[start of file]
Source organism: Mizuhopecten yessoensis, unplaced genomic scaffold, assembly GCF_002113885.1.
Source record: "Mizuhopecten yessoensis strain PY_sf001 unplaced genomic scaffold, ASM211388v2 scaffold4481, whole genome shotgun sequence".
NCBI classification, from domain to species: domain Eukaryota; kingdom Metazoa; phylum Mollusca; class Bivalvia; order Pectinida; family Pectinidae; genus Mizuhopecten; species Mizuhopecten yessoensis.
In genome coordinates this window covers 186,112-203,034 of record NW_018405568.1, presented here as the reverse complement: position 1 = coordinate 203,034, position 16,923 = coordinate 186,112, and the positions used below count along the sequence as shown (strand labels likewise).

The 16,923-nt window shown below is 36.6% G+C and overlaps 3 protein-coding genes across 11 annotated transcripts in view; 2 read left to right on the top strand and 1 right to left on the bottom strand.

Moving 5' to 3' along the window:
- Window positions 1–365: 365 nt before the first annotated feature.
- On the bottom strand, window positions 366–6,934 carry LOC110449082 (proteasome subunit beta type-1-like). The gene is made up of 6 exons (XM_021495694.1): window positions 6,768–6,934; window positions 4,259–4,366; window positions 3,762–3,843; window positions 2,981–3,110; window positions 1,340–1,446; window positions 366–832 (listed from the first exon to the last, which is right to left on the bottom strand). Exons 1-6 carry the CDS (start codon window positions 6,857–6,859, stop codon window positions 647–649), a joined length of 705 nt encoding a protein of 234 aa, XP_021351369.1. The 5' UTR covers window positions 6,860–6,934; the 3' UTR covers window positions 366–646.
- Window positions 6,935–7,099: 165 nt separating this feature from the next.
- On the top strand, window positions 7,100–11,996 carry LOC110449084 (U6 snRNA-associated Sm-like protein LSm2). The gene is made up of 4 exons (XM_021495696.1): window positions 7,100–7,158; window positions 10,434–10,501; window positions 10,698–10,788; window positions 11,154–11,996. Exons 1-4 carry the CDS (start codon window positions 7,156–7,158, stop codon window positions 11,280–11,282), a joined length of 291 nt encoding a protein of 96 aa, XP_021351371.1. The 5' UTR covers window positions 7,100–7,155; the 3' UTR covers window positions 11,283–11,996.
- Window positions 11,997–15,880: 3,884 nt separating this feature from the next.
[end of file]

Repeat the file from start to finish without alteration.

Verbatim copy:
Source organism: Mizuhopecten yessoensis, unplaced genomic scaffold, assembly GCF_002113885.1.
Source record: "Mizuhopecten yessoensis strain PY_sf001 unplaced genomic scaffold, ASM211388v2 scaffold4481, whole genome shotgun sequence".
NCBI classification, from domain to species: domain Eukaryota; kingdom Metazoa; phylum Mollusca; class Bivalvia; order Pectinida; family Pectinidae; genus Mizuhopecten; species Mizuhopecten yessoensis.
In genome coordinates this window covers 186,112-203,034 of record NW_018405568.1, presented here as the reverse complement: position 1 = coordinate 203,034, position 16,923 = coordinate 186,112, and the positions used below count along the sequence as shown (strand labels likewise).

The 16,923-nt window shown below is 36.6% G+C and overlaps 3 protein-coding genes across 11 annotated transcripts in view; 2 read left to right on the top strand and 1 right to left on the bottom strand.

Moving 5' to 3' along the window:
- Window positions 1–365: 365 nt before the first annotated feature.
- On the bottom strand, window positions 366–6,934 carry LOC110449082 (proteasome subunit beta type-1-like). The gene is made up of 6 exons (XM_021495694.1): window positions 6,768–6,934; window positions 4,259–4,366; window positions 3,762–3,843; window positions 2,981–3,110; window positions 1,340–1,446; window positions 366–832 (listed from the first exon to the last, which is right to left on the bottom strand). Exons 1-6 carry the CDS (start codon window positions 6,857–6,859, stop codon window positions 647–649), a joined length of 705 nt encoding a protein of 234 aa, XP_021351369.1. The 5' UTR covers window positions 6,860–6,934; the 3' UTR covers window positions 366–646.
- Window positions 6,935–7,099: 165 nt separating this feature from the next.
- On the top strand, window positions 7,100–11,996 carry LOC110449084 (U6 snRNA-associated Sm-like protein LSm2). The gene is made up of 4 exons (XM_021495696.1): window positions 7,100–7,158; window positions 10,434–10,501; window positions 10,698–10,788; window positions 11,154–11,996. Exons 1-4 carry the CDS (start codon window positions 7,156–7,158, stop codon window positions 11,280–11,282), a joined length of 291 nt encoding a protein of 96 aa, XP_021351371.1. The 5' UTR covers window positions 7,100–7,155; the 3' UTR covers window positions 11,283–11,996.
- Window positions 11,997–15,880: 3,884 nt separating this feature from the next.